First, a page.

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It’s well past time to rethink how we power our transportation system.
Change the way you live, change the way you vote, its time to save the planet for ourselves and our children.
Tags: cars, environment, global warming, oil, pipe line
Posted in advocacy, video | No Comments »
For the last 7 or so work days I have noticed that on my morning commute, there are significantly more cyclists than their are motorists. The insane part of it is, the cars still take up vastly more room.
You will pull up to a red light and see 10 cyclists crammed into the tiniest little area, and next to them 3 people in cars taking up the entire road. The light changes green and all the cyclists cram into a narrow bike lane (happily I might add), while the 3 or 4 cars struggle to find room on roads clogged with on street parking and construction.
There are two lessons I have learned form this.
1. WE ARE WINNING! Cycling is clearing a preferable form of transportation, this is due to many peoples hard work promoting cycling infrastructure and education.
2. Driving a car is about the dumbest way to get to work. If you don’t have a really good reason, leave the 4 wheel vehicle at work, dust off that bicycle, and join the crowd!
Have you seen an uptick in the number of cyclists on your commute? Have you noticed that you are outnumbering cars? Let me know in the comments.
Tags: cars, cyclists, outnumbering, winning
Posted in advocacy, bostonbiker, Commuting | No Comments »
The statistics show that each of us is driving less. So why do our roads feel more jammed up? Why does it take longer to get anywhere? And what can we do about it? Some politicians have begun blaming Traffic Calming and bicycle lanes for the backups; saying that Complete Streets and pedestrian bulb-outs are making roads less safe because less accessible for emergency vehicles. Is there any truth to this? More fundamentally, is car congestion a problem to be solved or a solution to a problem?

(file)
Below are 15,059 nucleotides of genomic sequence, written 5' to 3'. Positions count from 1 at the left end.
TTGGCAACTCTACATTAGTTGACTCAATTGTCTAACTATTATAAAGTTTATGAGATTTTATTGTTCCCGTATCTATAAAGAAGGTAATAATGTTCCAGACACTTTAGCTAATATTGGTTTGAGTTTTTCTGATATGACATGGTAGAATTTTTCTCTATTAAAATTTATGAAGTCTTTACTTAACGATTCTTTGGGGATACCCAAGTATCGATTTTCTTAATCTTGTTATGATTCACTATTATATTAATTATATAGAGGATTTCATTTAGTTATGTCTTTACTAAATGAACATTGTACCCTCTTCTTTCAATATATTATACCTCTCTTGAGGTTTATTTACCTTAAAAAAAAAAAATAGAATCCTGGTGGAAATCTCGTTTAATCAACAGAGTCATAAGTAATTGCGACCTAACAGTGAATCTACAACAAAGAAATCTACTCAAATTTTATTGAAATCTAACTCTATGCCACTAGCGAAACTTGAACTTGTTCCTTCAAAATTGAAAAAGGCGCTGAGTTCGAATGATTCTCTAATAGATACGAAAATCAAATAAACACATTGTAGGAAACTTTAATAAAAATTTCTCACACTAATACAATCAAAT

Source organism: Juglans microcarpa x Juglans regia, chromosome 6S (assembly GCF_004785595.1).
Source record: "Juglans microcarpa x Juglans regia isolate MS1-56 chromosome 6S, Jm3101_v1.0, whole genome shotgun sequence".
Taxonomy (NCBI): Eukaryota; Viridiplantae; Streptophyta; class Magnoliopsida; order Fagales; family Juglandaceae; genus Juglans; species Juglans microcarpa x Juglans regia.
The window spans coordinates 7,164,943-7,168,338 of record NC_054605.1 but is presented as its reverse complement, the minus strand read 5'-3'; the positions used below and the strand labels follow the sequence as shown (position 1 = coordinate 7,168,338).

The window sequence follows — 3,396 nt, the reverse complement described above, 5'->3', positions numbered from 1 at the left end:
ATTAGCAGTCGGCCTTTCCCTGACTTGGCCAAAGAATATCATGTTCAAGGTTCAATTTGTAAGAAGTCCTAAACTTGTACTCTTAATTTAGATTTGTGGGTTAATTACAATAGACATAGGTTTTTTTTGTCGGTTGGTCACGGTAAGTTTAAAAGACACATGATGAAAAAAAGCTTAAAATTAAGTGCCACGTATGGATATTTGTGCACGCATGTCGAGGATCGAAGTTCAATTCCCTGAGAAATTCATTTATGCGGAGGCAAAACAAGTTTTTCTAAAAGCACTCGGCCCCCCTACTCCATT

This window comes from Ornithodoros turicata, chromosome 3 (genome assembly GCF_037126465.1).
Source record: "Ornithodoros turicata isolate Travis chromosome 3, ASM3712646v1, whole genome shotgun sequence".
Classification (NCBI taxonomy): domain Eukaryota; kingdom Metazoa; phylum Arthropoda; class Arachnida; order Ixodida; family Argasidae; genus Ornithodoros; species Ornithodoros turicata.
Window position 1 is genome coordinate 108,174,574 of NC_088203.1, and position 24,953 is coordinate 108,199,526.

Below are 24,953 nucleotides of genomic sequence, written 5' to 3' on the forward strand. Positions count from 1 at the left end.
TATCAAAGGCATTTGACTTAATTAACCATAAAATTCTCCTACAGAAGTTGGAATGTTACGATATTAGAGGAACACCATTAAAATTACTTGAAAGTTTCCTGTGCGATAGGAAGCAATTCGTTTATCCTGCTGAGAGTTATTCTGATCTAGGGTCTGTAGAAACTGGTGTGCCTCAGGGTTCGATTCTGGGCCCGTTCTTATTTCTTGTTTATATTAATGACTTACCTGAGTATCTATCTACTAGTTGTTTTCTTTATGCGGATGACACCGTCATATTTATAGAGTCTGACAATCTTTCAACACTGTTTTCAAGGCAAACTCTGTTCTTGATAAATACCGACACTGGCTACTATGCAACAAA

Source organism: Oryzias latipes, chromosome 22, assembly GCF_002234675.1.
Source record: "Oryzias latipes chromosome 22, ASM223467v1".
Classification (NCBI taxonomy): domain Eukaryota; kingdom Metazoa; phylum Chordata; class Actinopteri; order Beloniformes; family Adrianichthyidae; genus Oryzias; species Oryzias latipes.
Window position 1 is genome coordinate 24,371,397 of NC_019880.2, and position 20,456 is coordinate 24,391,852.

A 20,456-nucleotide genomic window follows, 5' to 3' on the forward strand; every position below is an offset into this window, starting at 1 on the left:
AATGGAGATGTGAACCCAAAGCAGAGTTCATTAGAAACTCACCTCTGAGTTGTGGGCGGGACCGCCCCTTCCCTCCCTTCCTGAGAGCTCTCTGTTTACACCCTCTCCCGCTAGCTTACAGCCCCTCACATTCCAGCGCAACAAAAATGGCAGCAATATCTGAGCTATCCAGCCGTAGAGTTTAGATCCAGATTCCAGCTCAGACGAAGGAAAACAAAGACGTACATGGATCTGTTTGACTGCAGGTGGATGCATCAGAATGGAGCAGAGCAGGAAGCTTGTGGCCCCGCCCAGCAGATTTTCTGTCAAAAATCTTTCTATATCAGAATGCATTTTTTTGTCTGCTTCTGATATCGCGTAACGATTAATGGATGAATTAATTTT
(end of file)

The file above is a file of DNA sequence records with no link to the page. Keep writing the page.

A 2013 report from US PIRG showed that the average number of miles driven by the average American has been falling for about a decade, through economic booms and busts, and was down to mid-1990s levels. Millennials, our nation’s largest-ever generational cohort, are using transit and bikes more and taking fewer and shorter car trips, resulting in a 23% drop in the average number of miles driven. The percentage of high school seniors with a driver’s license fell 12%. Walkable city life is increasingly attractive to both young people and retiring baby boomers. The rise of on-line shopping, social media, and telecommuting has meant fewer quick car trips.
Despite these trends, as every driver knows, our roads are increasingly congested – not everywhere or all the time but for increasing periods at a growing number of key intersections and road segments. Congestion radically reduces the volume of traffic passing through a road section, the through-put, thereby creating a negative feedback loop that creates more backups. It’s estimated that USA drivers spend about 14.5 million hours every day stuck in traffic. Congestion not only costs us time – in 2011 Boston drivers collectively lost about 137 million hours, or about 53 hours per commuter per year – but also fuel and therefore pollution, health, and money. Not to mention frustration and occasionally murderous road rage. Although we Bostonians believe we’ve got it worst, car congestion seems to be clogging roads like kudzu in nearly every city in the country – and, by some reports, across the globe .